The journey of Coronado, 1540-1542, from the city of Mexico to the Grand Canon of the Colorado and the buffalo plains of Texas, Kansas and Nebraska, as told by himself and his followers Page: 39 of 288
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THE JOURNEY OF CORONADO
It happened that just at this time three
Spaniards, named Cabeza de Vaca, Dorantes,
and Castillo Maldonado, and a negro, who
had been lost on the expedition which Pam-
filo de Narvaez led into Florida, reached
Mexico.' They came out through Culiacan,
having crossed the country from sea to sea,
as anyone who wishes may find out for him-
self by an account which this same Cabeza
de Vaca wrote and dedicated to Prince Don
Philip, who is now King of Spain and our
sovereign.2 They gave the good Don An-
tonio de Mendoza an extended account of
some powerful villages, four and five stories
high, of which they had heard a great deal
in the countries they had crossed, and other
things very different from what turned out
to be the truth. The noble viceroy com-
municated this to the new governor, who
gave up the visits he had in hand, on account
of this, and hurried his departure for his gov-
ernment, taking with him the negro who
had come [with Cabeza de Vaca] with the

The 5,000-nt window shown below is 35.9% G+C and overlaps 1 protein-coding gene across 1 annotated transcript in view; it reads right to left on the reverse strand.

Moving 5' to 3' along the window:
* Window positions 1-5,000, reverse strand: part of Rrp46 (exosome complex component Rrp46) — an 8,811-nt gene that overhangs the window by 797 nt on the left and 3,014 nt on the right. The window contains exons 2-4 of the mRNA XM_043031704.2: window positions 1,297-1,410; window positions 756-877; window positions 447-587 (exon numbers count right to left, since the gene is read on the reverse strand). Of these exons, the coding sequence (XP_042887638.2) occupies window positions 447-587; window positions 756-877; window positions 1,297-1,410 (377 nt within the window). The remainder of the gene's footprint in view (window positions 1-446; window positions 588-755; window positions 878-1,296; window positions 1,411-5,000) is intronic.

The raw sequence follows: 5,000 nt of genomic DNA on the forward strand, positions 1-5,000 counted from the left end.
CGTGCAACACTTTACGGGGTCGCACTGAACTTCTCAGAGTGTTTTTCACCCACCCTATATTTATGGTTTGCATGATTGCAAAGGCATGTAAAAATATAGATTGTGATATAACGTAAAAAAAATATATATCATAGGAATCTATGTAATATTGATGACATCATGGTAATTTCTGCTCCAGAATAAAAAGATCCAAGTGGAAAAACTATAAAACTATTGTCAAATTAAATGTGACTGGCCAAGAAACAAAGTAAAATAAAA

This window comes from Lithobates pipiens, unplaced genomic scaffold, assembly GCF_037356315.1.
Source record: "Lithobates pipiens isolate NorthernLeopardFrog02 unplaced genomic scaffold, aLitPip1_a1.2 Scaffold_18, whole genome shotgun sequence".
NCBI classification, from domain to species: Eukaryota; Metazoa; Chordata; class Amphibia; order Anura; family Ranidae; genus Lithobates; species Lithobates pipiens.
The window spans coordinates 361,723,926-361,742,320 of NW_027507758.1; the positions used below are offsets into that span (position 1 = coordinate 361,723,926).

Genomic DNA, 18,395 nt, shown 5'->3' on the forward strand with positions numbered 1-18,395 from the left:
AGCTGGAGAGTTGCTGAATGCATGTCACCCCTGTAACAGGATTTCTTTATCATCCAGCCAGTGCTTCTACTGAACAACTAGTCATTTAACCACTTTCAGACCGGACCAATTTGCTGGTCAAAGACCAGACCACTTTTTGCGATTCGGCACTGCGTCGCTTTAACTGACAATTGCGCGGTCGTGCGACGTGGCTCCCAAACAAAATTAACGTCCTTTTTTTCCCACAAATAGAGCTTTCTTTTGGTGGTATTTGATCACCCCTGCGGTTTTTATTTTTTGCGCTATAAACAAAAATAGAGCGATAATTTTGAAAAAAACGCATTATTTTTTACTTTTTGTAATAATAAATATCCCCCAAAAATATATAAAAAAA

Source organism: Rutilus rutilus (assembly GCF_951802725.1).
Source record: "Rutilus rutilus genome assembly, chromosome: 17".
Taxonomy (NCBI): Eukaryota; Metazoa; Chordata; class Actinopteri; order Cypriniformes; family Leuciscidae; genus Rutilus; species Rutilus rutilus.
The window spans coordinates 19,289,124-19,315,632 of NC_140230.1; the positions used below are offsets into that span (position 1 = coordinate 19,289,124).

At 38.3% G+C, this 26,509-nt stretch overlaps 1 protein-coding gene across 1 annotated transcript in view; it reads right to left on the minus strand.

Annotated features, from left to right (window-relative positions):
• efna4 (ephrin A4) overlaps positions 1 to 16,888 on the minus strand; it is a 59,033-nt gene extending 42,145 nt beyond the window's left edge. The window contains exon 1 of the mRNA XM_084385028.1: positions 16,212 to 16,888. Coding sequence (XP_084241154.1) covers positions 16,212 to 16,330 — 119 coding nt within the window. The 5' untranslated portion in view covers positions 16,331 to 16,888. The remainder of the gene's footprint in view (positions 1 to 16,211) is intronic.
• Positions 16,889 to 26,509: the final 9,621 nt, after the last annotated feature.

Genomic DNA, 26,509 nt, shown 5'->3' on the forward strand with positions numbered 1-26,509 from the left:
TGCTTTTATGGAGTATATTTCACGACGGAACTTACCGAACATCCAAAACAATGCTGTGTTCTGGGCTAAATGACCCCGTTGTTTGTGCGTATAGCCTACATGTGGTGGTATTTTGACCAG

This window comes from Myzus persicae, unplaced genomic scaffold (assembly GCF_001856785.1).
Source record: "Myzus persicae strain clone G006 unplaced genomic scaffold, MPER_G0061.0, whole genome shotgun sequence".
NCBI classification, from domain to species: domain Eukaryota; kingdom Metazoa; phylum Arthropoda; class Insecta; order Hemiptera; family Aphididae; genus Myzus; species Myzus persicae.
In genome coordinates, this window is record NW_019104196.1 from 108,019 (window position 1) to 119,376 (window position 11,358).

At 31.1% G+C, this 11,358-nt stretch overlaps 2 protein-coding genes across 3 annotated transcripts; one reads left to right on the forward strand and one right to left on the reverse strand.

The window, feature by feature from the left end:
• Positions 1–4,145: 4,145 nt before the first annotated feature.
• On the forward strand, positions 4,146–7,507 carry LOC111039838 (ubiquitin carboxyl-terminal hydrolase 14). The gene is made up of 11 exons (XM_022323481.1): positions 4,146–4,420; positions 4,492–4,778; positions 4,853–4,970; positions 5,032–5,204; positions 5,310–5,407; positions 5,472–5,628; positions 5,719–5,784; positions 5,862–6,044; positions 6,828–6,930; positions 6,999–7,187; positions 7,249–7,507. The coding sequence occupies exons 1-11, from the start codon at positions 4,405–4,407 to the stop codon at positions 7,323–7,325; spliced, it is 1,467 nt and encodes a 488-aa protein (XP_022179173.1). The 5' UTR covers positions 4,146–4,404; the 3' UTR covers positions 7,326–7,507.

three friars of the order of Saint Francis, one
of whom was named Friar lMarcos of Nice,
a regular priest, alnd another Friar Daniel, a
lay brother, and the other Friar Antonio de
Santa Maria. When he reached the prov-
ince of Culiacan he sent the friars just men-
They appeared in 'New Spain in April, 1536, be-
fore Coronado's appointment. Castafeda may be
right in the rest of his statement.
2This account has been translated by Buckingham
Smith, New York, 1871.
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Winship, George Parker. The journey of Coronado, 1540-1542, from the city of Mexico to the Grand Canon of the Colorado and the buffalo plains of Texas, Kansas and Nebraska, as told by himself and his followers, book, 1922; New York. (texashistory.unt.edu/ark:/67531/metapth3161/m1/39/: accessed April 30, 2017), University of North Texas Libraries, The Portal to Texas History, texashistory.unt.edu; .